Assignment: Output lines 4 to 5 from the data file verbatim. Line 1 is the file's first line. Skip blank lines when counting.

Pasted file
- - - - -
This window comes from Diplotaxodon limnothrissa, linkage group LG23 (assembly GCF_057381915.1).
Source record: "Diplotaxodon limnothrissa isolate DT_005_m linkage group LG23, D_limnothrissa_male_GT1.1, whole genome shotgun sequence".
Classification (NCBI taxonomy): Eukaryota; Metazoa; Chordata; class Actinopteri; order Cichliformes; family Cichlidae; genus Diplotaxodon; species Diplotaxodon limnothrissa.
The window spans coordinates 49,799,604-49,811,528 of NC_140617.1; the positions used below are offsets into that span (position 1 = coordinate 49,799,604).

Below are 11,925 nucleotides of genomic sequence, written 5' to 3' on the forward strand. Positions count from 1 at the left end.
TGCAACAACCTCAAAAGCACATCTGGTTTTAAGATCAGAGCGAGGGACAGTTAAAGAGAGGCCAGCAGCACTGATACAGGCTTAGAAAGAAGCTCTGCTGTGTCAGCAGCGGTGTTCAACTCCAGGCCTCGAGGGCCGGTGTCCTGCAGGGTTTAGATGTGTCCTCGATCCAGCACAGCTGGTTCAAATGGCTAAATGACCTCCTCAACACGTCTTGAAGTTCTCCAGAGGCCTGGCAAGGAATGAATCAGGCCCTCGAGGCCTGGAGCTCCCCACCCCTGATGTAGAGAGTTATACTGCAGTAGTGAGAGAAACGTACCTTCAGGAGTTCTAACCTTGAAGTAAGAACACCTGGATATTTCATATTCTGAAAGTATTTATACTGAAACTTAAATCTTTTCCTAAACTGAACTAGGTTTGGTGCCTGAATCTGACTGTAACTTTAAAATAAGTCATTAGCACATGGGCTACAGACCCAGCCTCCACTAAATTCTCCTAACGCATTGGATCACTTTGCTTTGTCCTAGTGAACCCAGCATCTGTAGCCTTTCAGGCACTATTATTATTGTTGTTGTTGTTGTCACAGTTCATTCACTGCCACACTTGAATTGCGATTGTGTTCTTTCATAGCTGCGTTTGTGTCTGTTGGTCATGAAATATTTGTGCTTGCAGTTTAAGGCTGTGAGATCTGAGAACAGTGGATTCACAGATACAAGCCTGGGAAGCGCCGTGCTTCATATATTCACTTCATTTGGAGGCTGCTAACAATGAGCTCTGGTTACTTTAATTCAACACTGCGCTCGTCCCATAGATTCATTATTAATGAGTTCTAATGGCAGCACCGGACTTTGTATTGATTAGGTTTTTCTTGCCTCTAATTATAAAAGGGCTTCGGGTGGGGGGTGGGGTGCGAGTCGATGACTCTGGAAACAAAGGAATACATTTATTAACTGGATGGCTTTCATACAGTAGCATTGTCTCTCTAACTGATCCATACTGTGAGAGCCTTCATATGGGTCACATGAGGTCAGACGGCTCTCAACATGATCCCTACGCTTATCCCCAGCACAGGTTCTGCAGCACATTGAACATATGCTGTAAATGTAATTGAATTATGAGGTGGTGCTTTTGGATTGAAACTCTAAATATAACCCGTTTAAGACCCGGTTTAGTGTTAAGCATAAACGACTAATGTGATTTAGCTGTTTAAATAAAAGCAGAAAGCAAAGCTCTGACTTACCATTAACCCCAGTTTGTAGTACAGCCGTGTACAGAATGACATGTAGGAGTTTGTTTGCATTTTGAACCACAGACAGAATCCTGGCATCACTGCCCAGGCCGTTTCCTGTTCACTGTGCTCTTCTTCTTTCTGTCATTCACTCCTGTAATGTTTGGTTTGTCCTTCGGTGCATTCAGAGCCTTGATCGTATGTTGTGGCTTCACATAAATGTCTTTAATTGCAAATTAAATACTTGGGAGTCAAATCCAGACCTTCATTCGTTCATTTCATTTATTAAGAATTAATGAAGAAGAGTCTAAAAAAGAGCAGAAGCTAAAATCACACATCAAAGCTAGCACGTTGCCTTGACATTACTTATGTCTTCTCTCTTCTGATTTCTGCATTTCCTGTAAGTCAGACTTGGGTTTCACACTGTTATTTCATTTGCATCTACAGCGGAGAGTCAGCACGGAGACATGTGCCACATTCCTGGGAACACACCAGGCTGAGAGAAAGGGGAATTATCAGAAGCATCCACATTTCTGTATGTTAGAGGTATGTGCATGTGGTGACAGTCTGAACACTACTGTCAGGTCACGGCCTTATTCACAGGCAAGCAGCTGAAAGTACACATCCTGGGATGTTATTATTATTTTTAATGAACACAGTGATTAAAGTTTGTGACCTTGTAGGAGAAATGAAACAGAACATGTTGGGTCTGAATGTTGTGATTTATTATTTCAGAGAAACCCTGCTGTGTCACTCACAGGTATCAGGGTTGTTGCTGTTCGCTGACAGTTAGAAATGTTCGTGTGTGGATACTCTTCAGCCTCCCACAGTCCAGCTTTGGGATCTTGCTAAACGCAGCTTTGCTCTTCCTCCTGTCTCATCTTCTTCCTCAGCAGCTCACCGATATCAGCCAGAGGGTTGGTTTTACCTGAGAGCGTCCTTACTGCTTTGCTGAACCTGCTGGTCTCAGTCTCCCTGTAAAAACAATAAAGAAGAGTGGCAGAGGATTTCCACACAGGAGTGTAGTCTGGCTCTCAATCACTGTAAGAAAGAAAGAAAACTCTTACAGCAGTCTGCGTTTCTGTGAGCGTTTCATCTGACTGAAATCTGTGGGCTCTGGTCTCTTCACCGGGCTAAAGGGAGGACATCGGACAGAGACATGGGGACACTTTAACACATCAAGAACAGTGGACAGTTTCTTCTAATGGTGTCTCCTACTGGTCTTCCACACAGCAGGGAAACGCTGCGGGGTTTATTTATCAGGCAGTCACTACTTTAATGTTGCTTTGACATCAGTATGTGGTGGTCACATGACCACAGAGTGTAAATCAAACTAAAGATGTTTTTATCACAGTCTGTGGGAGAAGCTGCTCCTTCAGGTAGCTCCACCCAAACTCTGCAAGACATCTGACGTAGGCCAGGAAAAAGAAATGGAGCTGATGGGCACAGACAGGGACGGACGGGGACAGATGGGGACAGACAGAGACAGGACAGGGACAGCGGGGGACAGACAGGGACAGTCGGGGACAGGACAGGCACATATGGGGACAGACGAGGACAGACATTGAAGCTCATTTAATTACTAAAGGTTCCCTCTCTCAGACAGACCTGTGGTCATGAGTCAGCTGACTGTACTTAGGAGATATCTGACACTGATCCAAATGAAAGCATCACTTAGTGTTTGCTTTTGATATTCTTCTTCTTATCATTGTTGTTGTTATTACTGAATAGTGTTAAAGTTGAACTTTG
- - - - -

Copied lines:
The window spans coordinates 49,799,604-49,811,528 of NC_140617.1; the positions used below are offsets into that span (position 1 = coordinate 49,799,604).

Below are 11,925 nucleotides of genomic sequence, written 5' to 3' on the forward strand. Positions count from 1 at the left end.